We are in for a fascinating weekend in Germany as we look to see whether Red Bull has its nose in front on all circuits now or whether Silverstone flattered their car.
But behind the scenes in Germany will be very interesting as well as the latest developments in the ongoing row over next year’s rules come into play.
Today’s development is a series of letters from FIA president Max Mosley to the Formula One Teams Association, to the non-FOTA teams; Williams and Force India and to the three new teams; USF1, Manor and Campos.
To the non-FOTA teams Mosley emphasises that they are part of the decision making process because,
“No change can be made to the published regulations without the agreement of all confirmed entrants. As a result, changes to the 2010 regulations require your agreement and consent.”
This gives this long running saga a new twist. in June Mosley was all for the FOTA teams signing up for 2010 and then changing the rules from within. Instead FOTA announced a breakaway series and forced Mosley and Bernie Ecclestone around the table to agree a peace deal. As far as FOTA were concerned the deal agreed in Paris was for them to go away and sort out the rules for 2010 among themselves, which would then be ratified by the FIA. This meant the death knell of the budget cap, the very reason why the new teams signed up.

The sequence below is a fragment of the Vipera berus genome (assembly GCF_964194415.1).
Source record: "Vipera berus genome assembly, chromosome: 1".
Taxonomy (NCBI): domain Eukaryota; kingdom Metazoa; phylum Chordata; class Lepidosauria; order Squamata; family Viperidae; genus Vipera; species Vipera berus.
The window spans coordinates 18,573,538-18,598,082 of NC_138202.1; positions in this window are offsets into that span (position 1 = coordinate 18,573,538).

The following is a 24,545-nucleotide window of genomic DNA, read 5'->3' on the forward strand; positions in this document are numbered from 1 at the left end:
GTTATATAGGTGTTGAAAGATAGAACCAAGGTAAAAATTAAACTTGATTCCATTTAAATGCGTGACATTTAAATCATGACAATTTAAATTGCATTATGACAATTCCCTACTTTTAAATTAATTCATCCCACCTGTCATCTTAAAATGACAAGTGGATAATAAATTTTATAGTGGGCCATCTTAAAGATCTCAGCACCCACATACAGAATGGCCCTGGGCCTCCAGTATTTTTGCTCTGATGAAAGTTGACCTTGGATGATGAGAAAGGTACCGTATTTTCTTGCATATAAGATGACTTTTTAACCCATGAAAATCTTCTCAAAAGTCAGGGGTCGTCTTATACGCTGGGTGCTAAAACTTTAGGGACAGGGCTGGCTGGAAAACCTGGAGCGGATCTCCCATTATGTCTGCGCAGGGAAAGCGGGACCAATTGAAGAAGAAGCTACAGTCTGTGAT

But now they find that it will not be as simple as that. So at the meeting in Germany this weekend we will have three new teams plus two existing ones who signed up for a £40 million budget cap, asking the FOTA teams exactly how much they propose to slash budgets by and how they propose to police cost control.
What will enrage the FOTA teams is that potentially you could have the three new teams, who have never turned a wheel in F1 and who’s ability to stand the heat in this particular kitchen is yet to be proven, able to veto rules which FOTA has devoted thousands of hours developing.
My sense during Silverstone weekend was that the new teams didn’t want a fight with FOTA and just wanted to get on with it.
Here they are being set on a potential collision course because if the costs are significantly higher than £40 million with no real prospect of them being able to survive and prosper then they will find it hard to agree.